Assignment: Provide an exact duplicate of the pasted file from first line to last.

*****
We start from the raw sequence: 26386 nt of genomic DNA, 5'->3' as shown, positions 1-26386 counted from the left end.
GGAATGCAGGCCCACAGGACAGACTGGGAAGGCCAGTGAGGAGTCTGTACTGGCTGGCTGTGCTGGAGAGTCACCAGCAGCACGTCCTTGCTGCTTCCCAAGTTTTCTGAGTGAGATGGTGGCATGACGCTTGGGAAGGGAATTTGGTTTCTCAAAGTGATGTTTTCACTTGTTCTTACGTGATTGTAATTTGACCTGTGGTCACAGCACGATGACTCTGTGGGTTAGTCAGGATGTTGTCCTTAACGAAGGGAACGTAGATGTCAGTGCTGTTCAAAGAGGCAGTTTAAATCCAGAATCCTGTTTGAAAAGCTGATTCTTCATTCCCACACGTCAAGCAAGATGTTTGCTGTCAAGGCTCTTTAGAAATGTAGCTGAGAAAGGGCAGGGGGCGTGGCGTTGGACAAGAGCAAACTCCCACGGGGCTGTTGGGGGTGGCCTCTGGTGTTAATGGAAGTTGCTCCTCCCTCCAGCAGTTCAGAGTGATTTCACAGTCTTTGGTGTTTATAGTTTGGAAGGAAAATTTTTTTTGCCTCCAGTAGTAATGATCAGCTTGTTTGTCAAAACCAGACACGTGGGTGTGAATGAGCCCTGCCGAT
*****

We start from the raw sequence: 26386 nt of genomic DNA, 5'->3' as shown, positions 1-26386 counted from the left end.
GGAATGCAGGCCCACAGGACAGACTGGGAAGGCCAGTGAGGAGTCTGTACTGGCTGGCTGTGCTGGAGAGTCACCAGCAGCACGTCCTTGCTGCTTCCCAAGTTTTCTGAGTGAGATGGTGGCATGACGCTTGGGAAGGGAATTTGGTTTCTCAAAGTGATGTTTTCACTTGTTCTTACGTGATTGTAATTTGACCTGTGGTCACAGCACGATGACTCTGTGGGTTAGTCAGGATGTTGTCCTTAACGAAGGGAACGTAGATGTCAGTGCTGTTCAAAGAGGCAGTTTAAATCCAGAATCCTGTTTGAAAAGCTGATTCTTCATTCCCACACGTCAAGCAAGATGTTTGCTGTCAAGGCTCTTTAGAAATGTAGCTGAGAAAGGGCAGGGGGCGTGGCGTTGGACAAGAGCAAACTCCCACGGGGCTGTTGGGGGTGGCCTCTGGTGTTAATGGAAGTTGCTCCTCCCTCCAGCAGTTCAGAGTGATTTCACAGTCTTTGGTGTTTATAGTTTGGAAGGAAAATTTTTTTTGCCTCCAGTAGTAATGATCAGCTTGTTTGTCAAAACCAGACACGTGGGTGTGAATGAGCCCTGCCGAT